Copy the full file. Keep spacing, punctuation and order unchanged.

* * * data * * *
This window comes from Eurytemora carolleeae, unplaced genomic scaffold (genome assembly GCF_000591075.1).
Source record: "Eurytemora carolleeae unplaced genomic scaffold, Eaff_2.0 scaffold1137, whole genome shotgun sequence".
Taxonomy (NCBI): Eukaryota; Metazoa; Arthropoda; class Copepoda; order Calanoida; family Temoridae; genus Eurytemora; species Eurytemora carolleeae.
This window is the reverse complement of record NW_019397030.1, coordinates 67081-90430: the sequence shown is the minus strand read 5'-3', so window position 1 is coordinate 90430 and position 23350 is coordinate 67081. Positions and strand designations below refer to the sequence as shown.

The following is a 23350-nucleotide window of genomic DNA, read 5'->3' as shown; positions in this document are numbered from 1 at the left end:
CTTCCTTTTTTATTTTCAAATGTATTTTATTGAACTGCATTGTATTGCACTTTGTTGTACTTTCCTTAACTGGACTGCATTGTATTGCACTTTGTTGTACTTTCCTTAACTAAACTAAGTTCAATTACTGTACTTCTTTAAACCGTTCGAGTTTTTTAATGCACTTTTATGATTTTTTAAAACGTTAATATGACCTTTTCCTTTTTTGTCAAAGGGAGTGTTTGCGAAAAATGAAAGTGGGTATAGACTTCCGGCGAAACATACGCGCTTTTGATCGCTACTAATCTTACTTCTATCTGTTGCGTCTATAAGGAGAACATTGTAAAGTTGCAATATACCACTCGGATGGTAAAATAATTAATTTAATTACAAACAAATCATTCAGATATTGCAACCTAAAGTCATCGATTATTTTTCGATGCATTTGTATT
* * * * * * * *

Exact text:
This window comes from Eurytemora carolleeae, unplaced genomic scaffold (genome assembly GCF_000591075.1).
Source record: "Eurytemora carolleeae unplaced genomic scaffold, Eaff_2.0 scaffold1137, whole genome shotgun sequence".
Taxonomy (NCBI): Eukaryota; Metazoa; Arthropoda; class Copepoda; order Calanoida; family Temoridae; genus Eurytemora; species Eurytemora carolleeae.
This window is the reverse complement of record NW_019397030.1, coordinates 67081-90430: the sequence shown is the minus strand read 5'-3', so window position 1 is coordinate 90430 and position 23350 is coordinate 67081. Positions and strand designations below refer to the sequence as shown.

The following is a 23350-nucleotide window of genomic DNA, read 5'->3' as shown; positions in this document are numbered from 1 at the left end:
CTTCCTTTTTTATTTTCAAATGTATTTTATTGAACTGCATTGTATTGCACTTTGTTGTACTTTCCTTAACTGGACTGCATTGTATTGCACTTTGTTGTACTTTCCTTAACTAAACTAAGTTCAATTACTGTACTTCTTTAAACCGTTCGAGTTTTTTAATGCACTTTTATGATTTTTTAAAACGTTAATATGACCTTTTCCTTTTTTGTCAAAGGGAGTGTTTGCGAAAAATGAAAGTGGGTATAGACTTCCGGCGAAACATACGCGCTTTTGATCGCTACTAATCTTACTTCTATCTGTTGCGTCTATAAGGAGAACATTGTAAAGTTGCAATATACCACTCGGATGGTAAAATAATTAATTTAATTACAAACAAATCATTCAGATATTGCAACCTAAAGTCATCGATTATTTTTCGATGCATTTGTATT